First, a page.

Five star reviews — Tsar Wars (Agents of ISIS #1) by Stephen Goldin
This is a book I read because the sample made me want to know more about the setting, the characters, and just what the heck was going on.
Also, the series title seems a bit unfortunate now. This is space opera with no connection to any real world groups, so nobody judge me or the author just because of it, okay?
The description, via Goodreads:
Welcome to the first great space opera decalogy of the twenty-first century! Agents of ISIS is the 21st century re-envisioning of the Family d’Alembert series by its original author, an epic saga describing the fight to preserve humanity from the forces of chaos and destruction.
With humanity scattered across the galaxy on hundreds of worlds, the Empire is the only force for order across the stars. Without it, interstellar conflicts would bring chaos and billions of deaths.
But the tsar has been in a coma for five years now, and his grand-niece, the only apparent heir, is only 14 years old. In this hour of crisis, the task of preserving the Empire falls to two untrained–but far from unskilled–agents of the Imperial Special Investigation Service. Can they make a difference against the vast forces arrayed against them?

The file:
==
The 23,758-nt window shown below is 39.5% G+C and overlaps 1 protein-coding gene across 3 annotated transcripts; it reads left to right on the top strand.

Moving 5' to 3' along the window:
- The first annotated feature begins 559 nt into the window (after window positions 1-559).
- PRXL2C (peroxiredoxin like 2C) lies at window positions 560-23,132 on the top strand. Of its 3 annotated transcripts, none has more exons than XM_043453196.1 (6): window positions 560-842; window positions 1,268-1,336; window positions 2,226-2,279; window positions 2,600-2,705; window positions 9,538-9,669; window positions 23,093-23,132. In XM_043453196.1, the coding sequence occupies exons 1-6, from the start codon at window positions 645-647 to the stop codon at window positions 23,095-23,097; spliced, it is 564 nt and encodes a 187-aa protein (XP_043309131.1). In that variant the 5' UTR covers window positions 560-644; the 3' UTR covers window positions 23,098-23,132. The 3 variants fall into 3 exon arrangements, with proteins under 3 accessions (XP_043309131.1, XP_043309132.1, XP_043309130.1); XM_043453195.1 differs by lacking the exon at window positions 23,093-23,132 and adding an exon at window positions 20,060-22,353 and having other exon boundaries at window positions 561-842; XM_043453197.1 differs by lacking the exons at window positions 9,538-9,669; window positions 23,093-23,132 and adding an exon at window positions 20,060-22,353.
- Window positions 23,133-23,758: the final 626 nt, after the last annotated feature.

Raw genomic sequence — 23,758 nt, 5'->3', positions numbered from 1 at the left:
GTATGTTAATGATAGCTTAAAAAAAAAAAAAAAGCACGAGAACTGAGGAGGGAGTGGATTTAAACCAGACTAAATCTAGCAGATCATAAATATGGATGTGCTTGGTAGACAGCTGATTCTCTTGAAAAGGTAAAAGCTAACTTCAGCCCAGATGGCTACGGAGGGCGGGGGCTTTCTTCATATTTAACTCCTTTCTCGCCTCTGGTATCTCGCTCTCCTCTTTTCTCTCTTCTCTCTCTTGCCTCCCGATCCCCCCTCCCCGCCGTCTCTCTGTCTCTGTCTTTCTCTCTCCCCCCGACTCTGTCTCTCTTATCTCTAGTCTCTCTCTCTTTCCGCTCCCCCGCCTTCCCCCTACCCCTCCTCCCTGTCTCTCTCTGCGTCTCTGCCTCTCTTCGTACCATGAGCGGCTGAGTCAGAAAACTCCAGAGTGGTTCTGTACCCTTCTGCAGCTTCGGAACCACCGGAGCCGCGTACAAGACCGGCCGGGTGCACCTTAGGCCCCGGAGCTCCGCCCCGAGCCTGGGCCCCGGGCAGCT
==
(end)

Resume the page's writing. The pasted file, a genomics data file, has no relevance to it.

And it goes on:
And my review,which the author appears to have liked since a quote from it appears in the front matter of the new edition:
What stands out the most to me in this book is the characters. They’re all very distinctive and very entertaining/horrifying/whatever words suits that character the best. They felt real, which is something I personally love in a book. The dialogue also felt natural and appropriate to each characters’ personality.
The plot was fairly predictable in some ways, but not enough to be annoying. That they were going to get from A to B was certain; it was clearly that kind of book; but how they got there was frequently a nice surprise.
I have a minor complaint: A dictionary of the Yiddish terms would’ve been nice, as Google is letting me down on some. Other than that, this is best space opera I’ve read in ages.
An interesting thing about posting this reviews on my blog so very long after I write them is that it gives me time to reflect on the book some. This one my recollections of prove something Larry Hama once said about how people don’t remember plots, they remember characters. Tomorrow it will have been six months since I finished the book. I remember the characters vividly, but only the most exciting and interesting bits of the plot. This is still the best space opera I’ve read in ages, and the sequel is very high up in my 1300+ item “to read” list.